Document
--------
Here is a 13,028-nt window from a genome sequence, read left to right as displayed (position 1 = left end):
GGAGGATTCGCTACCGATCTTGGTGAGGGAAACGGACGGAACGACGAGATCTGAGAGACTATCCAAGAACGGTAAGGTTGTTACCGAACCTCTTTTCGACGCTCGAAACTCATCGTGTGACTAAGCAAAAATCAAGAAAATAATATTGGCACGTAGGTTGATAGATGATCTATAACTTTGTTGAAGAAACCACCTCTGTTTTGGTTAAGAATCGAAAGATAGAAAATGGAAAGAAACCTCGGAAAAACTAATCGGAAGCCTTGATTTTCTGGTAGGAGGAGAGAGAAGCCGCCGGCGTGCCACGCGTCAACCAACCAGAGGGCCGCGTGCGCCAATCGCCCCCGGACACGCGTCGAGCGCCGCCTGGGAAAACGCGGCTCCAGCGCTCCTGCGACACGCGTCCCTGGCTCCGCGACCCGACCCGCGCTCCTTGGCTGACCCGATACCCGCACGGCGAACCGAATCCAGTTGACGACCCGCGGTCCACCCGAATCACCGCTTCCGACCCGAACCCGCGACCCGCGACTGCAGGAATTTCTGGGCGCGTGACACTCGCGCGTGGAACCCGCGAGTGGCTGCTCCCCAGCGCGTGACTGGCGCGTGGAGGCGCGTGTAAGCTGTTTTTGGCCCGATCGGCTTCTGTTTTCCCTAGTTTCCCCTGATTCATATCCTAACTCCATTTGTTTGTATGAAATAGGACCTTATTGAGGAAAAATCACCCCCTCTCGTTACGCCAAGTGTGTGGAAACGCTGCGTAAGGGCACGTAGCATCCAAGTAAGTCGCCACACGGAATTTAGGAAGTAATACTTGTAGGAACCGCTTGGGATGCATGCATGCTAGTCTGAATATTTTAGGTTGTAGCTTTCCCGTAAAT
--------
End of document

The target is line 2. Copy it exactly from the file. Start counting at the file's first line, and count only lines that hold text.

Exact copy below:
GGAGGATTCGCTACCGATCTTGGTGAGGGAAACGGACGGAACGACGAGATCTGAGAGACTATCCAAGAACGGTAAGGTTGTTACCGAACCTCTTTTCGACGCTCGAAACTCATCGTGTGACTAAGCAAAAATCAAGAAAATAATATTGGCACGTAGGTTGATAGATGATCTATAACTTTGTTGAAGAAACCACCTCTGTTTTGGTTAAGAATCGAAAGATAGAAAATGGAAAGAAACCTCGGAAAAACTAATCGGAAGCCTTGATTTTCTGGTAGGAGGAGAGAGAAGCCGCCGGCGTGCCACGCGTCAACCAACCAGAGGGCCGCGTGCGCCAATCGCCCCCGGACACGCGTCGAGCGCCGCCTGGGAAAACGCGGCTCCAGCGCTCCTGCGACACGCGTCCCTGGCTCCGCGACCCGACCCGCGCTCCTTGGCTGACCCGATACCCGCACGGCGAACCGAATCCAGTTGACGACCCGCGGTCCACCCGAATCACCGCTTCCGACCCGAACCCGCGACCCGCGACTGCAGGAATTTCTGGGCGCGTGACACTCGCGCGTGGAACCCGCGAGTGGCTGCTCCCCAGCGCGTGACTGGCGCGTGGAGGCGCGTGTAAGCTGTTTTTGGCCCGATCGGCTTCTGTTTTCCCTAGTTTCCCCTGATTCATATCCTAACTCCATTTGTTTGTATGAAATAGGACCTTATTGAGGAAAAATCACCCCCTCTCGTTACGCCAAGTGTGTGGAAACGCTGCGTAAGGGCACGTAGCATCCAAGTAAGTCGCCACACGGAATTTAGGAAGTAATACTTGTAGGAACCGCTTGGGATGCATGCATGCTAGTCTGAATATTTTAGGTTGTAGCTTTCCCGTAAAT